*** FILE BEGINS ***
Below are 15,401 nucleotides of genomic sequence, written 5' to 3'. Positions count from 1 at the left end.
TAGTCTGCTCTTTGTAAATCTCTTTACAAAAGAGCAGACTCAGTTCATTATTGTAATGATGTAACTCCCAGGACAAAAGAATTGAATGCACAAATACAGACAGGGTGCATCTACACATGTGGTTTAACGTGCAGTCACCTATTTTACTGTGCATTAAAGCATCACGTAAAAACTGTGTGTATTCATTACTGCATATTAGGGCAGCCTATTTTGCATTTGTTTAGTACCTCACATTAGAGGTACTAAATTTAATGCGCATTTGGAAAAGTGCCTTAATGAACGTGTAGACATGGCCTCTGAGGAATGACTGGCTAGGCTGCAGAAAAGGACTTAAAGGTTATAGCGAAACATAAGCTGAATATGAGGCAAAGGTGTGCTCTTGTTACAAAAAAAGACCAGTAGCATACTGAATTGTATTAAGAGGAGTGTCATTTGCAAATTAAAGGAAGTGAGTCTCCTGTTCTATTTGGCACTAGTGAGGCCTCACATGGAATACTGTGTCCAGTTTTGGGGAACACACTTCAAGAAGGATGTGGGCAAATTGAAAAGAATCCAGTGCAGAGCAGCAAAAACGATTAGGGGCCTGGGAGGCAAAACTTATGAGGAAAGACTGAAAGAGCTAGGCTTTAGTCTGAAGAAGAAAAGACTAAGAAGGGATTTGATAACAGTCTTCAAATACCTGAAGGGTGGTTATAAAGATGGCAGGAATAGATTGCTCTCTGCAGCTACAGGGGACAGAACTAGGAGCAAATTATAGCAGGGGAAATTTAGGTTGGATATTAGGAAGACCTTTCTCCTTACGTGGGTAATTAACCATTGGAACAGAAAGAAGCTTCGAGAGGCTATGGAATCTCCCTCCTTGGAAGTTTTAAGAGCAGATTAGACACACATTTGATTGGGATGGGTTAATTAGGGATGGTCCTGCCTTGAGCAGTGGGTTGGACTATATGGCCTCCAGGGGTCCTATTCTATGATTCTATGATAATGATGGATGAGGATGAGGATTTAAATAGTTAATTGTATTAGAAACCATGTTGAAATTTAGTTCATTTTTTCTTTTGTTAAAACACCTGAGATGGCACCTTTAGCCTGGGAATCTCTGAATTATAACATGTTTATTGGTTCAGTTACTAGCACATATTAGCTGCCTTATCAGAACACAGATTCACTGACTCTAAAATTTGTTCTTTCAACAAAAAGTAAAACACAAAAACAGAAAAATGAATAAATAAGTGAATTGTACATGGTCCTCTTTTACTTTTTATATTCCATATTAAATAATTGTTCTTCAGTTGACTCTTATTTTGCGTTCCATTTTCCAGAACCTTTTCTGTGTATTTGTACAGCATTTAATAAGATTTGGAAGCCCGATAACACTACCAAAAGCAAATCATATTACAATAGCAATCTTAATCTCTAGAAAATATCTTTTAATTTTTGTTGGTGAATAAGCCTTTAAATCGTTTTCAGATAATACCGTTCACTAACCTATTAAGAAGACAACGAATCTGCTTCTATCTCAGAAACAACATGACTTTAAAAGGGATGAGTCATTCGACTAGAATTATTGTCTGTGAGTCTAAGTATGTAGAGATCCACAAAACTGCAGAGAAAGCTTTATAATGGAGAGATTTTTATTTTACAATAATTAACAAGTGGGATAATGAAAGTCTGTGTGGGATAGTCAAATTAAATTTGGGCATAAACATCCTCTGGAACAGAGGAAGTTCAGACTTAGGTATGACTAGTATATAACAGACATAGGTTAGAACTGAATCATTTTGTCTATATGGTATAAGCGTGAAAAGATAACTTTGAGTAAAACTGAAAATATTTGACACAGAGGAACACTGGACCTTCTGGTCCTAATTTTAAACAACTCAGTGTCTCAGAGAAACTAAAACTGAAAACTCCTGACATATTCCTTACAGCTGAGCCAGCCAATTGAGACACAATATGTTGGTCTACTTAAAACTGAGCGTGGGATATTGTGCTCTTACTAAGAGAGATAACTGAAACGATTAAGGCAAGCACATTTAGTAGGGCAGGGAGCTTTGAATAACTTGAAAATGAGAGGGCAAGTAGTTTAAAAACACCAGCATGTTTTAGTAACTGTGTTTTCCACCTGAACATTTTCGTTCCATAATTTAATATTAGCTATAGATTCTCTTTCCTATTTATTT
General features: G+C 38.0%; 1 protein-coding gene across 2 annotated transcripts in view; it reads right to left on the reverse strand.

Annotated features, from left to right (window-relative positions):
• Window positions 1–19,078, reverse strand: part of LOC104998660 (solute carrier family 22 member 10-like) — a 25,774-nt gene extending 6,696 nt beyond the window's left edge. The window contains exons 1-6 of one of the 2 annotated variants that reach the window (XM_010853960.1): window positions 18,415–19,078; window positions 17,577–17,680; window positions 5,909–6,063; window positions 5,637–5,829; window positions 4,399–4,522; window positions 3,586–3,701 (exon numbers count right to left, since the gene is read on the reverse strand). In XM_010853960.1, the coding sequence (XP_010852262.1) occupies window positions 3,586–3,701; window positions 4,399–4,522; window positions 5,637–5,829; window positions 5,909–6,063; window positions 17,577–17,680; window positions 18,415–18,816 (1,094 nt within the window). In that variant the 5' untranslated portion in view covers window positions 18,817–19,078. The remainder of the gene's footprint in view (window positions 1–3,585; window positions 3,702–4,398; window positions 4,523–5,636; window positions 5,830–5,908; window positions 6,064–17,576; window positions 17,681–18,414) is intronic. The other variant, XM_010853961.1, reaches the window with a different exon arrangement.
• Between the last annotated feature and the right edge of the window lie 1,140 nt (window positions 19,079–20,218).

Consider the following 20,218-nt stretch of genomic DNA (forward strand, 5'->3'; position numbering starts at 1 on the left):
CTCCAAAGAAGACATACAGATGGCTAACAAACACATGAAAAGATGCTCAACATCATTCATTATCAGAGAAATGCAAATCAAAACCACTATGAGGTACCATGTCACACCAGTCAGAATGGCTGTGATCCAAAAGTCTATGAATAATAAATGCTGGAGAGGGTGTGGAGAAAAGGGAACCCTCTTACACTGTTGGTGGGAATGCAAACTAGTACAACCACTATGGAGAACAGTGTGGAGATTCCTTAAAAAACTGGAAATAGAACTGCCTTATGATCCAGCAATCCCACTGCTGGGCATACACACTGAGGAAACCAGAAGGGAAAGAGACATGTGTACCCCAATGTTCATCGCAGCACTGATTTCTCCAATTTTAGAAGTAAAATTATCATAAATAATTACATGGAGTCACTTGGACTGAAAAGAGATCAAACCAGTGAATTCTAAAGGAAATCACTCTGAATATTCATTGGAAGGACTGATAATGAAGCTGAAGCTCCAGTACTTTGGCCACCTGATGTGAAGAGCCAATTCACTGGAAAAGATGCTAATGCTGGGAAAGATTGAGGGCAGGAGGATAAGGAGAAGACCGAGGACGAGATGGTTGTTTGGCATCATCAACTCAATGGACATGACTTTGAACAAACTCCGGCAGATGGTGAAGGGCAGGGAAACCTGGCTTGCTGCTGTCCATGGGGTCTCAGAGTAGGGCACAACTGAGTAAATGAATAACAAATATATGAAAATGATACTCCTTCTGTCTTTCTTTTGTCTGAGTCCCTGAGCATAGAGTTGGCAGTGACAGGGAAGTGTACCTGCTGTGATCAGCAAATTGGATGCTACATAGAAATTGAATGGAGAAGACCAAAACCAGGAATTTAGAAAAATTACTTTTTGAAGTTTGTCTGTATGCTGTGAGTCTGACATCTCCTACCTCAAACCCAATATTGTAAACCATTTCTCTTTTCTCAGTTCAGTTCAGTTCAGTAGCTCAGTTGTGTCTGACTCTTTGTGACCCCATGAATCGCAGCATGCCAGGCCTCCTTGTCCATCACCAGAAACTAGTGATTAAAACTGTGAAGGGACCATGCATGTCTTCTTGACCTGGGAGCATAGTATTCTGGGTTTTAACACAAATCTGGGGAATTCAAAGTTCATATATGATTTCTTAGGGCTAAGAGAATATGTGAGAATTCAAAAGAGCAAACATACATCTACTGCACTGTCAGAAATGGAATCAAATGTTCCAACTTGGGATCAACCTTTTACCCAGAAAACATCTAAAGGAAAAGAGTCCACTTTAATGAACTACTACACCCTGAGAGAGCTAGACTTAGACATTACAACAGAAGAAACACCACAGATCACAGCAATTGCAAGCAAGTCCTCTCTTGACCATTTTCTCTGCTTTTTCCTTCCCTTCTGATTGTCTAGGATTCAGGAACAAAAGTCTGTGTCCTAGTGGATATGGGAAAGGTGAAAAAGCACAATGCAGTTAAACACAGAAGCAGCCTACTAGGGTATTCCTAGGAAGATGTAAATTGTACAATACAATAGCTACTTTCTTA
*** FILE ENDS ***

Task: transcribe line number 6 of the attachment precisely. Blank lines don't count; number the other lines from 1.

• Between the last annotated feature and the right edge of the window lie 1,140 nt (window positions 19,079–20,218).